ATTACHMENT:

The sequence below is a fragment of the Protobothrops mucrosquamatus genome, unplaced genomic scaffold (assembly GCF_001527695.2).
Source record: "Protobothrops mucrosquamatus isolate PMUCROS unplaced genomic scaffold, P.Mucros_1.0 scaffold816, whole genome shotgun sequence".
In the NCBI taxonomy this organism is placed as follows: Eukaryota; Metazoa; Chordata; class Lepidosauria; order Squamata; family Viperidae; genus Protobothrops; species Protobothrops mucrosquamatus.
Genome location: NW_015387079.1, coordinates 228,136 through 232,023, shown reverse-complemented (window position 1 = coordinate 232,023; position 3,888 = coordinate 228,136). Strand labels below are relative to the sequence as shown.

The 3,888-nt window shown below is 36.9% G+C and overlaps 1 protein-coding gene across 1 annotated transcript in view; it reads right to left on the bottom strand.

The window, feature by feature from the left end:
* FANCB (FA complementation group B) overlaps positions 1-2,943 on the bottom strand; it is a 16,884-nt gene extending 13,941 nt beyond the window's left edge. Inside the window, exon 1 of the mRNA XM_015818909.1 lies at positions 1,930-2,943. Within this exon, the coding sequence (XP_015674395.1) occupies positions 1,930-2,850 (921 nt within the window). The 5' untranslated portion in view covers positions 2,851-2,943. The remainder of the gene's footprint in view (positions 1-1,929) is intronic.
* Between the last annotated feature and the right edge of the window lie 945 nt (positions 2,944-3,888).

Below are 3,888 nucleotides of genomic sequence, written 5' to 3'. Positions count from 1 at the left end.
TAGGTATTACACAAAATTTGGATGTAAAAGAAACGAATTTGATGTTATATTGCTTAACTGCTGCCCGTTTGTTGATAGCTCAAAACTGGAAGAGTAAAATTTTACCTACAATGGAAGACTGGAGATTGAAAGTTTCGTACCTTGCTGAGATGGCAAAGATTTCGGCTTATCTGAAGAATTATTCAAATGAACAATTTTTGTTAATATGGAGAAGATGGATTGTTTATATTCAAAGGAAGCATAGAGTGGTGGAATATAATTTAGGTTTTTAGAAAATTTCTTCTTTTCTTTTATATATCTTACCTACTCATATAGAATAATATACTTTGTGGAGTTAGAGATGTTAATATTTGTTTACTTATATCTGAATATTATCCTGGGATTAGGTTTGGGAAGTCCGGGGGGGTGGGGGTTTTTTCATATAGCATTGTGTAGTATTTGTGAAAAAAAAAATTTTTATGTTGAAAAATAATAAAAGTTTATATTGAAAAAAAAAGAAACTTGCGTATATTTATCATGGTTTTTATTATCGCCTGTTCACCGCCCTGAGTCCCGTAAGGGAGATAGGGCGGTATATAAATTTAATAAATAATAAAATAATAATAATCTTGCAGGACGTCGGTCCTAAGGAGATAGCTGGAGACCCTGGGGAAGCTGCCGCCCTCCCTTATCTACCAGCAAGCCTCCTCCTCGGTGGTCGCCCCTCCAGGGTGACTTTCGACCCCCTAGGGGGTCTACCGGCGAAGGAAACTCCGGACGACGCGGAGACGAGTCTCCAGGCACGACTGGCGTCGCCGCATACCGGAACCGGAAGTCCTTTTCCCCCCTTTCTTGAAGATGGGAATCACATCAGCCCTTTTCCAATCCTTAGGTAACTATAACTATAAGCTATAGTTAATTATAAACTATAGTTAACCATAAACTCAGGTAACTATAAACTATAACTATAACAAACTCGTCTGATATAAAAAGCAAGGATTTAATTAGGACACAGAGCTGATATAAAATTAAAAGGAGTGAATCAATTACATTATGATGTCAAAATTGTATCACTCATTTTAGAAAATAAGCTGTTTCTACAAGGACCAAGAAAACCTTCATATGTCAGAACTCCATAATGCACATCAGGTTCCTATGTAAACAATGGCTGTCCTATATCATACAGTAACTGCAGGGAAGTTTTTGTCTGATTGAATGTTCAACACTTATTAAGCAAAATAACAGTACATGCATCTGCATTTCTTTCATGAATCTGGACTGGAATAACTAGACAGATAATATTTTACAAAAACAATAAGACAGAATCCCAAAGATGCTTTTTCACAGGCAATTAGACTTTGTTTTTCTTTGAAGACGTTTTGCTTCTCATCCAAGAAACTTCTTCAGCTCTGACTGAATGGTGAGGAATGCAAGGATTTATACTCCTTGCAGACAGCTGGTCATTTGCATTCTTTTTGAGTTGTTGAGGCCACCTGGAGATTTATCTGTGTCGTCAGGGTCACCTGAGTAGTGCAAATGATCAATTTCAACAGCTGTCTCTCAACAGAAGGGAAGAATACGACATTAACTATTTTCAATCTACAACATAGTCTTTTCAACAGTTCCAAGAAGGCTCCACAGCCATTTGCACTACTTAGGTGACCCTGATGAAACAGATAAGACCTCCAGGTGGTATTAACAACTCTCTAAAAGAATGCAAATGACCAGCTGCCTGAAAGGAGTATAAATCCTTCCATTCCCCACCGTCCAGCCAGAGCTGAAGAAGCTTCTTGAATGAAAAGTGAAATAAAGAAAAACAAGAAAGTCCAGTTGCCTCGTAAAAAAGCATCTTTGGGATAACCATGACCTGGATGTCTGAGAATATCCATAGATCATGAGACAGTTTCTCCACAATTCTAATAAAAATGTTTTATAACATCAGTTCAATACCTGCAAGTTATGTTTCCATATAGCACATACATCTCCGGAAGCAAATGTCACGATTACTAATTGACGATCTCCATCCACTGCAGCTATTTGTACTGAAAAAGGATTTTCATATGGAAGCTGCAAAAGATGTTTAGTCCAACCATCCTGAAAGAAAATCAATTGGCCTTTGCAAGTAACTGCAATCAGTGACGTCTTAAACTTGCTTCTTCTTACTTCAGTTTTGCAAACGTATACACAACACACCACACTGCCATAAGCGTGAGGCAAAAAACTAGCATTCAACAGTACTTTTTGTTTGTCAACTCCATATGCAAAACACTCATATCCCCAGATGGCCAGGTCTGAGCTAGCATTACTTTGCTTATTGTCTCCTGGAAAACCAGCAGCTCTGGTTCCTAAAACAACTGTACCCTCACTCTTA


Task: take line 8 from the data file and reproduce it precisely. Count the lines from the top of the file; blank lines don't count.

* Between the last annotated feature and the right edge of the window lie 945 nt (positions 2,944-3,888).